Money Trees and Magic Machines
It’s that time of the year again. Grinning faces, retail therapy, adults skipping to the bank, fat wallets. Yup, you guessed it…it’s tax time. While many are singing the tune of big returns, I am struggling through a sorry limerick that starts with ‘there once was a girl from Nantucket’ and ends with ‘and thus, my accountant can ____’. You get the picture.
The government may be reaching deep into my pockets this year, but it has brought a couple of things to my attention. First, there hasn’t been someone else’s hand in my pockets since 2001 (and it kinda tickles), and second, what is it that I want to teach my kids about money.
To know where I want to take my kids’ financial education, I need to look at my own. Here’s what I was taught about finances after opening my first bank account at the age of five.
One. There is no such thing as a money tree. All the times my father said he would pick some money off the money tree, he was lying. I know this because I went to fourteen different nurseries who all said such a tree did not exist.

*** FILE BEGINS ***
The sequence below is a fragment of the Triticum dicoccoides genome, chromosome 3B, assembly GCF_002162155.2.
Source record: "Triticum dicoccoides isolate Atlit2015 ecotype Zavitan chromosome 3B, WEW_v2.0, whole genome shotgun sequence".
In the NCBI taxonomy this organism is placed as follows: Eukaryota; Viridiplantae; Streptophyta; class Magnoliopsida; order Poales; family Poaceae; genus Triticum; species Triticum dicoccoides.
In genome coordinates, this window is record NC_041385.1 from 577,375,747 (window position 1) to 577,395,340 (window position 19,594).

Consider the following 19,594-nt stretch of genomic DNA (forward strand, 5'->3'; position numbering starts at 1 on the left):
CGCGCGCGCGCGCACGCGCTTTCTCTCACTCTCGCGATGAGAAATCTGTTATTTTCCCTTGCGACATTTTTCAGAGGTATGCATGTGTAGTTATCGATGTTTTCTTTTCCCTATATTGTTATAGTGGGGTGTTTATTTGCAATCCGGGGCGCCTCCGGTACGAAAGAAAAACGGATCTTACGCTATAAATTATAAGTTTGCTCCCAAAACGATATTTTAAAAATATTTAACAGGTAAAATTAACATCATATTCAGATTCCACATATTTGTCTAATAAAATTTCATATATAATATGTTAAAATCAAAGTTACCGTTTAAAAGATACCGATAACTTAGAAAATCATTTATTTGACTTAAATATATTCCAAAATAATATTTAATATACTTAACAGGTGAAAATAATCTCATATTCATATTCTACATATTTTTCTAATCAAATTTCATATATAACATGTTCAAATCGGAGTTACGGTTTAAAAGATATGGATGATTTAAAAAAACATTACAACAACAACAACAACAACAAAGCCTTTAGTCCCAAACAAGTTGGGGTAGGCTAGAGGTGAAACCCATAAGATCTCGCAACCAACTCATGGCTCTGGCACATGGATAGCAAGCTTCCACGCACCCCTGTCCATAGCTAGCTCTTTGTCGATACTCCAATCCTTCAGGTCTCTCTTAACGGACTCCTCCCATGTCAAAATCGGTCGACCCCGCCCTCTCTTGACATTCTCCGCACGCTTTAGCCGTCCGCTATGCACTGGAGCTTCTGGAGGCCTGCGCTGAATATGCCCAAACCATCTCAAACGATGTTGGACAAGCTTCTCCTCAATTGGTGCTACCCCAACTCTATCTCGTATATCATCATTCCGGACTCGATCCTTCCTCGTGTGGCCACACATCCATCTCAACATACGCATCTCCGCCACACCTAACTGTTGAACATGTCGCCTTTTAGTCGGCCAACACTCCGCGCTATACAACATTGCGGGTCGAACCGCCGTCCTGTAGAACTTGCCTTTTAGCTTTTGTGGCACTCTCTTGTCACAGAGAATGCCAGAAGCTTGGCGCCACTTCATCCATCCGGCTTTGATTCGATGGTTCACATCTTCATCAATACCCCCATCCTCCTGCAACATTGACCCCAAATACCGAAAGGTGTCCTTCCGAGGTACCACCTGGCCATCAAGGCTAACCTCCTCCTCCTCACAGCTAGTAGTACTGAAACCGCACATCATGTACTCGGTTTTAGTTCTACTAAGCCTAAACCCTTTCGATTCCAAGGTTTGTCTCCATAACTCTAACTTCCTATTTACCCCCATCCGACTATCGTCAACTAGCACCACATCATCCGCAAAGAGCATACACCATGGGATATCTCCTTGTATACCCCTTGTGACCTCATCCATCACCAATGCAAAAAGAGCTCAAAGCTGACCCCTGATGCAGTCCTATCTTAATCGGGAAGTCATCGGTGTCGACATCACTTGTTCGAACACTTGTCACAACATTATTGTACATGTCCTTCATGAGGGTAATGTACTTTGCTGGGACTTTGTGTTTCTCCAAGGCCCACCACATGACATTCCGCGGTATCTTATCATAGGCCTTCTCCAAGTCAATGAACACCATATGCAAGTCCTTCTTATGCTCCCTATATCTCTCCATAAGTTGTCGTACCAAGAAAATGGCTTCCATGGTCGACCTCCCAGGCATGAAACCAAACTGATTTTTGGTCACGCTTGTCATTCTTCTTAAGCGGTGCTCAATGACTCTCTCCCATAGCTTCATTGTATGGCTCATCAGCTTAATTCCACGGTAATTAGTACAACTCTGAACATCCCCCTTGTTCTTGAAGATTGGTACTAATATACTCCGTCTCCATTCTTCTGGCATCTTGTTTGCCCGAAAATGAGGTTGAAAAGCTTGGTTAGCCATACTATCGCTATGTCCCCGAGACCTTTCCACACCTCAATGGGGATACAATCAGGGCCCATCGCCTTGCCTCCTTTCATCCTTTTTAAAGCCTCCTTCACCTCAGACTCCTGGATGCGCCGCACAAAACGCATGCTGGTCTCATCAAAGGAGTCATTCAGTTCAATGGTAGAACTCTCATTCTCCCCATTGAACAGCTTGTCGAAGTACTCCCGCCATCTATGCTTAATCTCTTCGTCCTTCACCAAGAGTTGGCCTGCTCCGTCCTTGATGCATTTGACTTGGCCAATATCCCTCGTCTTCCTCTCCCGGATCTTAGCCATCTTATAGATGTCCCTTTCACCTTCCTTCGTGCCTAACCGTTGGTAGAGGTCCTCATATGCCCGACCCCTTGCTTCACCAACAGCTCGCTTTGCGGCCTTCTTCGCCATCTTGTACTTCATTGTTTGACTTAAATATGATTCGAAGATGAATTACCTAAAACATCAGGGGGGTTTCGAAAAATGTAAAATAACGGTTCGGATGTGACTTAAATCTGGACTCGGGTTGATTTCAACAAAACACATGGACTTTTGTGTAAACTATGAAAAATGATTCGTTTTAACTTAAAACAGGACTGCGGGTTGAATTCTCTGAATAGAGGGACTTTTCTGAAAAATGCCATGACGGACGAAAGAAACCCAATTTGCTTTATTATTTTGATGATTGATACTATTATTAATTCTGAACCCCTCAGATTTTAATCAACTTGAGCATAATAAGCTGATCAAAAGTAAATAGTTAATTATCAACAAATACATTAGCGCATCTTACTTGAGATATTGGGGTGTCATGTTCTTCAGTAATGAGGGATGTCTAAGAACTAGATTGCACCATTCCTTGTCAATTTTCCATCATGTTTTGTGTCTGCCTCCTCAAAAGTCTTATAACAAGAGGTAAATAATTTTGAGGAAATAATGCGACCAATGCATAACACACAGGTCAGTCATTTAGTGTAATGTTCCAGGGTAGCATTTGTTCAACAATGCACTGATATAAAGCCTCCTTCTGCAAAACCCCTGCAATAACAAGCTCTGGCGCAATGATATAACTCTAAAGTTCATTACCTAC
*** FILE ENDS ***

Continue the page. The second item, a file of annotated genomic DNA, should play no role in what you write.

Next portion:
Two. Take a job you may not like, as long as they offer you a pension. I’m paraphrasing my father here.
Three. Simply because a coin is larger, does not mean it is worth more. This was the difficult lesson I learned when my father switched me his nickel for my dime.
Given my history, it is pretty obvious I don’t want to repeat it with my own kids. I want them to learn how to work hard and save, invest, plan for the future. I want them to consider real estate a lot sooner than I did. And while the money tree of 1977 has been replaced with the magic machine that spits out money, I want them to know that this does not guarantee a never ending supply. They need to know this to learn how to budget, but mostly to save them from the embarrassment of going to fourteen different machines to find it out themselves.
The Elusion of Success and Importance
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